For his attack on the church's claim of immunity from secular jurisdiction, Anglo-American lawyers and constitutional historians in the nineteenth century would put on rose-colored spectacles and reinvent Henry as a legal reformer avant la lettre, a pioneer of fair trials and equality before the law who paved the way for some of the most important clauses later incorporated into Magna Carta and the U.S. Constitution and Bill of Rights. In reality, however, his actions showed that the rights of the accused could always be overridden by political considerations and the king's will. Far from remodeling the legal system and the courts in the interests of justice and the common good, Henry sought to strengthen his own power. And far from being a pioneer of "equitable" or "impartial" justice, he happily presided over his own court in the Battle Abbey case and at Becket's trial for embezzlement and false accounting at Northampton, acting simultaneously as chief counsel for the prosecution, judge, and jury. In response, Thomas would prove that a middle-class Londoner could transcend his social origins and challenge a ruler who he believed was degenerating into a tyrant, but it would cost him his life. Thomas More would take a similar path in Henry VIII's reign, and it may be no coincidence that More's working library contained many of the same books as Becket's.
John Guy, Thomas Becket: Warrior, Priest, Rebel (Random House, 2012), p. 338.
Thursday, December 22, 2016
I don't agree with everything in this piece by Victor Tan Chen, but I think it makes a number of good, challenging claims -- echoing, in places, things that Rusty Reno has been saying at First Things or that Murray, Putnam, and Vance have highlighted in their recent books (and that our own Paul Horwitz has blogged about). It is particularly worth a read, maybe -- as we're grading law-school exams, writing recommendation letters, etc. -- by those of us who are privileged/blessed to work in institutions that play such a large role in driving the competitive, exhausting meritocracy and in providing the credentials, merit-badges, and networks that are increasingly required for access to the upward mobility, social status, and the cognitive and other elites. Here's just a bit:
One possible answer . . . is the notion of grace—a stance that puts forward values that go beyond the “negatives” of the narrow secular creed and connect with individuals of diverse political viewpoints, including those hungry for more in the way of meaning than the meritocratic race affords. . . .
The concept of grace comes from the Christian teaching that everyone, not just the deserving, is saved by God’s grace. Grace in the broader sense that I (an agnostic) am using, however, can be both secular and religious. In the simplest terms, it is about refusing to divide the world into camps of deserving and undeserving, as those on both the right and left are wont to do. It rejects an obsession with excusing nothing, with measuring and judging the worth of people based on everything from a spotty résumé to an offensive comment.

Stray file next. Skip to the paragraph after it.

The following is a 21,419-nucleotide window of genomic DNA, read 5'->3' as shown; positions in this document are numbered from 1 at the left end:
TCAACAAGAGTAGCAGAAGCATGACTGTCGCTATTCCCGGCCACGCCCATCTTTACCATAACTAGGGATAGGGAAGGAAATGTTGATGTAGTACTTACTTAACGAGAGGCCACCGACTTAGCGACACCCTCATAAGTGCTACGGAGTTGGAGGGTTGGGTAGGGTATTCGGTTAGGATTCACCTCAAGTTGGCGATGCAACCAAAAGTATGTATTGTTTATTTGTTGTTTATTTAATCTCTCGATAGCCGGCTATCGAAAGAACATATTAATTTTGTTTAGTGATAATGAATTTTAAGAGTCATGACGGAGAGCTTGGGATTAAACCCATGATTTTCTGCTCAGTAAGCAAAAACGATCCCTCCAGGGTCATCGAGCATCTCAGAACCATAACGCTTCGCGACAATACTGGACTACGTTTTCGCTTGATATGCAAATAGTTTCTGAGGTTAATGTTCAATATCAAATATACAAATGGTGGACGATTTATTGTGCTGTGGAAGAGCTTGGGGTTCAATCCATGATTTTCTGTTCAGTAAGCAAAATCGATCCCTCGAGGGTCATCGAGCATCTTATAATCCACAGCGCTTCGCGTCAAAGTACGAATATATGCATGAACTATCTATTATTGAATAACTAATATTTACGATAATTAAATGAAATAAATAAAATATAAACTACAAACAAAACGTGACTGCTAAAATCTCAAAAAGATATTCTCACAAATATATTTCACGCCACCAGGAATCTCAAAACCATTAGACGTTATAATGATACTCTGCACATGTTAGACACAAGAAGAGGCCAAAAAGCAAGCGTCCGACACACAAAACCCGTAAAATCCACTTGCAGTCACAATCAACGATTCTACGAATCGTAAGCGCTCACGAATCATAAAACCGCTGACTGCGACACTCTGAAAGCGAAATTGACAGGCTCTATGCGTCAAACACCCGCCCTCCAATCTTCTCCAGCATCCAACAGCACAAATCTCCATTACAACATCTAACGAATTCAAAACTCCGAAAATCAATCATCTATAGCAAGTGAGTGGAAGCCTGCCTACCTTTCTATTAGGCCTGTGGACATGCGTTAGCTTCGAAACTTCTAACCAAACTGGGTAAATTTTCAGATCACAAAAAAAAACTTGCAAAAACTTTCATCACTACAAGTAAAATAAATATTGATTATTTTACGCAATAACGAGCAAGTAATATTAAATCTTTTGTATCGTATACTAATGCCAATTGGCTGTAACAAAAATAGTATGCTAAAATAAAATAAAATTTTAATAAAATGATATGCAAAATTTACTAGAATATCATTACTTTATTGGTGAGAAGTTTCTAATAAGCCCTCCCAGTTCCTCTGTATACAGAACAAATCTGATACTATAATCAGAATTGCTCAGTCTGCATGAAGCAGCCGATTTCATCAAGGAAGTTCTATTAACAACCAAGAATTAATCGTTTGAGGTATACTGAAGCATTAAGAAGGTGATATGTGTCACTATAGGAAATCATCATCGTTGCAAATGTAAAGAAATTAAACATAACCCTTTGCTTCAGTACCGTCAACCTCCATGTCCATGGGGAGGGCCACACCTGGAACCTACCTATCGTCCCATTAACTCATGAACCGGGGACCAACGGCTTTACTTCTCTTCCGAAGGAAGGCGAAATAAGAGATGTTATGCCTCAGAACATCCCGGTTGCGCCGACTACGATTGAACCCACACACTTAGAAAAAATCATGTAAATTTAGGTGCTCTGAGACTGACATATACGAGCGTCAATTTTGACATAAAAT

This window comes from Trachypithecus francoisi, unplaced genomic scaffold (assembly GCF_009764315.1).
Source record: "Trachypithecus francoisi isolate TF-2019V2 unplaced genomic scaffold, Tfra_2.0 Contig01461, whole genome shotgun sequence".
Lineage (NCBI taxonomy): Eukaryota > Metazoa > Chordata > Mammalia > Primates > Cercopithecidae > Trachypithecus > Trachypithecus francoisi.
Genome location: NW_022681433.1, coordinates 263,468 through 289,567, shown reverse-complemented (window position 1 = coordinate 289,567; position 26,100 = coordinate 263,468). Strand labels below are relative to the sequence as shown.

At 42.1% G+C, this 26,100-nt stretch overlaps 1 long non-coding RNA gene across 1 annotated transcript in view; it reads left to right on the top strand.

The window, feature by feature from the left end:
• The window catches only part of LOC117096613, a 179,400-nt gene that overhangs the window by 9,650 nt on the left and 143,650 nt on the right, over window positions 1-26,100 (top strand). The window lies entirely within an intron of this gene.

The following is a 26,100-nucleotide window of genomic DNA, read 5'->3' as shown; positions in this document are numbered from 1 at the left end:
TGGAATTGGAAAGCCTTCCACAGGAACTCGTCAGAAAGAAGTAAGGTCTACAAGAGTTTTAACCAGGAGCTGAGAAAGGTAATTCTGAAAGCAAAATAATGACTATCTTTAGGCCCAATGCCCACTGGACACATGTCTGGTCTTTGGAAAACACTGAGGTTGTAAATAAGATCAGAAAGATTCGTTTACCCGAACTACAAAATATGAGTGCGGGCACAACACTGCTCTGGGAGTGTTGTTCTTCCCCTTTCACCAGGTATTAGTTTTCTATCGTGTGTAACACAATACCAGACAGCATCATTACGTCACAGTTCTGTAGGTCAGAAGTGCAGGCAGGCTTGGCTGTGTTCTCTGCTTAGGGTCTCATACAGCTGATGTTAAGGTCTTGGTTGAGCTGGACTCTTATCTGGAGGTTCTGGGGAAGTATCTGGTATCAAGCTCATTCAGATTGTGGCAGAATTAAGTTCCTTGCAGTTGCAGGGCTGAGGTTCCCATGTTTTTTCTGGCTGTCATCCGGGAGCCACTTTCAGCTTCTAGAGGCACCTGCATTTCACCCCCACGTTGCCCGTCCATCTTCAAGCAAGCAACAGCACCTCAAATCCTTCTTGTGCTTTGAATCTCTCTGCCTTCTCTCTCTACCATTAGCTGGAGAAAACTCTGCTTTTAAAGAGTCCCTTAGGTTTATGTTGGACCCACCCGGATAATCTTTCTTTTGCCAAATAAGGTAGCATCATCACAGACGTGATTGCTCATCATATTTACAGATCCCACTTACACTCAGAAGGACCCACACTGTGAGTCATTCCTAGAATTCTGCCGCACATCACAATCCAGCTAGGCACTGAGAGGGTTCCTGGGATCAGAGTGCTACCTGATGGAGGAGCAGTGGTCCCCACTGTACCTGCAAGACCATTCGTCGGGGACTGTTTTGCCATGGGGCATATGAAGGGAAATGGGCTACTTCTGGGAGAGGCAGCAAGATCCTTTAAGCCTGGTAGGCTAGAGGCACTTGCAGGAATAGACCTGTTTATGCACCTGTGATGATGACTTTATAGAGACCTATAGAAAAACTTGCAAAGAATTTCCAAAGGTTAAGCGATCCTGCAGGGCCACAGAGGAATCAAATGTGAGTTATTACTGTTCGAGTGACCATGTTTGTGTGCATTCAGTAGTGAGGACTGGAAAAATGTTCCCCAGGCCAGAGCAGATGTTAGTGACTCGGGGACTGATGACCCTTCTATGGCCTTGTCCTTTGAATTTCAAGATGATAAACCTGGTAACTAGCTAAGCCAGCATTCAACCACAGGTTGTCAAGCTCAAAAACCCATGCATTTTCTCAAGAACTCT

. . . At the same time, grace reminds the well-educated and well-off to be less self-righteous and less hostile toward other people’s values. Without a doubt, opposing racism and other forms of bigotry is imperative. There are different ways to go about it, though, and ignorance shouldn’t be considered an irremediable sin. Yet many of the liberal, affluent, and college-educated too often reduce the beliefs of a significant segment of the population to a mash of evil and delusion. . . .
Really, though, the people who could learn from grace are the prosperous and college-educated, who often find it hard to empathize with those—both white and nonwhite—who live outside their sunny, well-ordered worlds. When people are not so intent on blaming others for their sins—cultural and economic—they can deal more kindly with one another. Grace is a forgiving god.
Wednesday, December 21, 2016
Prof. Stephen Schneck passed on to me a notice about an upcoming conference ("Erroneous Autonomy: The Dignity of Work") at Catholic University of America that might be of interest to MOJ readers. Michael Sean Winters blogs about the event here.
The event is co-sponsored, it appears, by the AFL-CIO and that union's President, Richard Trumka, is one of the speakers. (I'm afraid I was not invited to explain that and why the Church's social teachings regarding the dignity of work and the freedom of association do not, contrary to the suggestions of some, provide support for public-employee unionism as it exists and is practiced in the United States. Maybe next time.)
I continue to suspect that the anti-libertarianism campaign of some Catholics who are political progressives often sets up straw men (i.e., attacks as "libertarian" or "Randian" positions that do not depend on or reflect the unsound anthropological premises of philosophical libertarianism). Here's a post I did a little while ago (on the occasion of an earlier CUA conference in this series), that tries to develop this concern.